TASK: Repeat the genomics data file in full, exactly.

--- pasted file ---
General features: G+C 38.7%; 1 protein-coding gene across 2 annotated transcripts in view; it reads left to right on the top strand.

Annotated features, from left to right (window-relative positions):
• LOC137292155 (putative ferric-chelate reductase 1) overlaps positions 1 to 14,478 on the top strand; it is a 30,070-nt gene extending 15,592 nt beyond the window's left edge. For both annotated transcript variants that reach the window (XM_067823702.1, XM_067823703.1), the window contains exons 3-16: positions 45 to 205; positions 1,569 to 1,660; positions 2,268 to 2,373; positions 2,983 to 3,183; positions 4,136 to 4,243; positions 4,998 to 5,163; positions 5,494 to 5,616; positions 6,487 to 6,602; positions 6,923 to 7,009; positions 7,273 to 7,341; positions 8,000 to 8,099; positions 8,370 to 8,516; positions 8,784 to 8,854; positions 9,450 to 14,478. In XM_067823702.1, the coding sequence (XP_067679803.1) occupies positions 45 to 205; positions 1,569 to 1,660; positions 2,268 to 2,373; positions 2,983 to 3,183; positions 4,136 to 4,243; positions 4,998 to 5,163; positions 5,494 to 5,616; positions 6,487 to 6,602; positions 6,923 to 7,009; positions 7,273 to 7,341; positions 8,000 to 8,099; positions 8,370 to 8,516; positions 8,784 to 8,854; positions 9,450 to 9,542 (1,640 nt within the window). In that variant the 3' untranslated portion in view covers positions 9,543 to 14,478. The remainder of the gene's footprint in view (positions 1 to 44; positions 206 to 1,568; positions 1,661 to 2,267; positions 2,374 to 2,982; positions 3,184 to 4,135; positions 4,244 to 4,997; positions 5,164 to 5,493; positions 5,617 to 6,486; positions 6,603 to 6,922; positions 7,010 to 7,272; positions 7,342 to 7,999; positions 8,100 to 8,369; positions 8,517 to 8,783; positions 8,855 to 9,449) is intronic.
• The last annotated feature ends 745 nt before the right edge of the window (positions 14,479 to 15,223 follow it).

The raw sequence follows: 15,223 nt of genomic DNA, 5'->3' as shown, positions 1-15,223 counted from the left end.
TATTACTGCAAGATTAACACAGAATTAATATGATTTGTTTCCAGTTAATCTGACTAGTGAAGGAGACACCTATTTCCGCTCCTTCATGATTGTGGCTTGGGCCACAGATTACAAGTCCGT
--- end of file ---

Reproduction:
General features: G+C 38.7%; 1 protein-coding gene across 2 annotated transcripts in view; it reads left to right on the top strand.

Annotated features, from left to right (window-relative positions):
• LOC137292155 (putative ferric-chelate reductase 1) overlaps positions 1 to 14,478 on the top strand; it is a 30,070-nt gene extending 15,592 nt beyond the window's left edge. For both annotated transcript variants that reach the window (XM_067823702.1, XM_067823703.1), the window contains exons 3-16: positions 45 to 205; positions 1,569 to 1,660; positions 2,268 to 2,373; positions 2,983 to 3,183; positions 4,136 to 4,243; positions 4,998 to 5,163; positions 5,494 to 5,616; positions 6,487 to 6,602; positions 6,923 to 7,009; positions 7,273 to 7,341; positions 8,000 to 8,099; positions 8,370 to 8,516; positions 8,784 to 8,854; positions 9,450 to 14,478. In XM_067823702.1, the coding sequence (XP_067679803.1) occupies positions 45 to 205; positions 1,569 to 1,660; positions 2,268 to 2,373; positions 2,983 to 3,183; positions 4,136 to 4,243; positions 4,998 to 5,163; positions 5,494 to 5,616; positions 6,487 to 6,602; positions 6,923 to 7,009; positions 7,273 to 7,341; positions 8,000 to 8,099; positions 8,370 to 8,516; positions 8,784 to 8,854; positions 9,450 to 9,542 (1,640 nt within the window). In that variant the 3' untranslated portion in view covers positions 9,543 to 14,478. The remainder of the gene's footprint in view (positions 1 to 44; positions 206 to 1,568; positions 1,661 to 2,267; positions 2,374 to 2,982; positions 3,184 to 4,135; positions 4,244 to 4,997; positions 5,164 to 5,493; positions 5,617 to 6,486; positions 6,603 to 6,922; positions 7,010 to 7,272; positions 7,342 to 7,999; positions 8,100 to 8,369; positions 8,517 to 8,783; positions 8,855 to 9,449) is intronic.
• The last annotated feature ends 745 nt before the right edge of the window (positions 14,479 to 15,223 follow it).

The raw sequence follows: 15,223 nt of genomic DNA, 5'->3' as shown, positions 1-15,223 counted from the left end.
TATTACTGCAAGATTAACACAGAATTAATATGATTTGTTTCCAGTTAATCTGACTAGTGAAGGAGACACCTATTTCCGCTCCTTCATGATTGTGGCTTGGGCCACAGATTACAAGTCCGT